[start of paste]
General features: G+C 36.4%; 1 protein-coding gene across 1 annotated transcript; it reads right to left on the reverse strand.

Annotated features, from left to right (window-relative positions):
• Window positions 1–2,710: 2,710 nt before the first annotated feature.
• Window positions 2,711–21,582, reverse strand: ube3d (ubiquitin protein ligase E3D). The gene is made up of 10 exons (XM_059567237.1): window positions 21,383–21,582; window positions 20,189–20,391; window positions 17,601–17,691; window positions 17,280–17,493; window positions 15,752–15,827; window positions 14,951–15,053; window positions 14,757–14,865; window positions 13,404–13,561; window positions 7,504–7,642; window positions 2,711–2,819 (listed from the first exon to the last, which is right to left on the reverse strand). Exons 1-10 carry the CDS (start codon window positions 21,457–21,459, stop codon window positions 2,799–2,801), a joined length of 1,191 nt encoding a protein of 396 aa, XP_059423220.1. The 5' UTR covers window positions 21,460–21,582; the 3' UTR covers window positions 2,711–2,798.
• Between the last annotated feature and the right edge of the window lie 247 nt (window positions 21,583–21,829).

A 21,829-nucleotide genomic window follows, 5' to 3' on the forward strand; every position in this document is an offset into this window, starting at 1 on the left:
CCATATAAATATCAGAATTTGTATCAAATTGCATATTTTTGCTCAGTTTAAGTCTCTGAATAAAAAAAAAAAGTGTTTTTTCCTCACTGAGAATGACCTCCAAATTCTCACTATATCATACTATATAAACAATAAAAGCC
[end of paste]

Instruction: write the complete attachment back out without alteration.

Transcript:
General features: G+C 36.4%; 1 protein-coding gene across 1 annotated transcript; it reads right to left on the reverse strand.

Annotated features, from left to right (window-relative positions):
• Window positions 1–2,710: 2,710 nt before the first annotated feature.
• Window positions 2,711–21,582, reverse strand: ube3d (ubiquitin protein ligase E3D). The gene is made up of 10 exons (XM_059567237.1): window positions 21,383–21,582; window positions 20,189–20,391; window positions 17,601–17,691; window positions 17,280–17,493; window positions 15,752–15,827; window positions 14,951–15,053; window positions 14,757–14,865; window positions 13,404–13,561; window positions 7,504–7,642; window positions 2,711–2,819 (listed from the first exon to the last, which is right to left on the reverse strand). Exons 1-10 carry the CDS (start codon window positions 21,457–21,459, stop codon window positions 2,799–2,801), a joined length of 1,191 nt encoding a protein of 396 aa, XP_059423220.1. The 5' UTR covers window positions 21,460–21,582; the 3' UTR covers window positions 2,711–2,798.
• Between the last annotated feature and the right edge of the window lie 247 nt (window positions 21,583–21,829).

A 21,829-nucleotide genomic window follows, 5' to 3' on the forward strand; every position in this document is an offset into this window, starting at 1 on the left:
CCATATAAATATCAGAATTTGTATCAAATTGCATATTTTTGCTCAGTTTAAGTCTCTGAATAAAAAAAAAAAGTGTTTTTTCCTCACTGAGAATGACCTCCAAATTCTCACTATATCATACTATATAAACAATAAAAGCC